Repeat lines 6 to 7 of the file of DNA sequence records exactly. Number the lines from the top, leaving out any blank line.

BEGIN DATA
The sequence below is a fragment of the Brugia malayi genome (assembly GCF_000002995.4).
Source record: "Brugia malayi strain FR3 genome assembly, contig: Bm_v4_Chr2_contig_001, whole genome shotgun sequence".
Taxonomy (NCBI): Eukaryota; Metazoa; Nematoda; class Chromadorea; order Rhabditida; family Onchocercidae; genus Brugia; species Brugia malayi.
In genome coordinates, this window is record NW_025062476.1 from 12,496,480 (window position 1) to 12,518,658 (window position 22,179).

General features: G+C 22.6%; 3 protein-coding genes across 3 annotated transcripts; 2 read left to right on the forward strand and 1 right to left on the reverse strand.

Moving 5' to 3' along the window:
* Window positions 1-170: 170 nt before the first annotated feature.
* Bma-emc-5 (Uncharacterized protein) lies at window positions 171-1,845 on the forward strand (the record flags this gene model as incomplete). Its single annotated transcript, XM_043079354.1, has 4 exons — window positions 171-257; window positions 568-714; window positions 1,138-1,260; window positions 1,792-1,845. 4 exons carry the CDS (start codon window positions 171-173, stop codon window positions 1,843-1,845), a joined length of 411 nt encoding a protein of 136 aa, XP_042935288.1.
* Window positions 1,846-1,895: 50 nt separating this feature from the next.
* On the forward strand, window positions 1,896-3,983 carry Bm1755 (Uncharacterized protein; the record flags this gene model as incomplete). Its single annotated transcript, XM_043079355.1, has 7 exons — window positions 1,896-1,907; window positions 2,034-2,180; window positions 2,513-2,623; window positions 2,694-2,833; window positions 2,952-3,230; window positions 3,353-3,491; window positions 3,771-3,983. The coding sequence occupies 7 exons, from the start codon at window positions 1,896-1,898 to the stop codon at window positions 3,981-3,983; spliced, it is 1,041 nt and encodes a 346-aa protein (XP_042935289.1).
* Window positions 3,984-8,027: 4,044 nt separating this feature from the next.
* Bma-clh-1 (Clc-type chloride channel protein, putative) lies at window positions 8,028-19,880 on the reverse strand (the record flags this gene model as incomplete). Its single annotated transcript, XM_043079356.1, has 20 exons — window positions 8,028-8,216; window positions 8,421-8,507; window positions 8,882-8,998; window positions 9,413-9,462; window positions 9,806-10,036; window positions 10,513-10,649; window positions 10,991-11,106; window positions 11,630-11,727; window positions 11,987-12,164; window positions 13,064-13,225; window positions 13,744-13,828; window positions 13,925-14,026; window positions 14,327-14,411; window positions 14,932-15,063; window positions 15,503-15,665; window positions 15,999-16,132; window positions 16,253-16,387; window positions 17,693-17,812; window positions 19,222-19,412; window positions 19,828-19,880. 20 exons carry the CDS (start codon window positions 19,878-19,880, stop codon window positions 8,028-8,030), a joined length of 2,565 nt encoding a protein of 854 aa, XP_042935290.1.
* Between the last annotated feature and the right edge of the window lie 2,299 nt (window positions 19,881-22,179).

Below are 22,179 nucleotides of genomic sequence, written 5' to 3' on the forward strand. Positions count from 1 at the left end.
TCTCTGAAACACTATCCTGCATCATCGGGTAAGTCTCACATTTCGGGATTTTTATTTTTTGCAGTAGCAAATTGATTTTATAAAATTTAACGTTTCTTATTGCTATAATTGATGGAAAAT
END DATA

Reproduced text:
Moving 5' to 3' along the window:
* Window positions 1-170: 170 nt before the first annotated feature.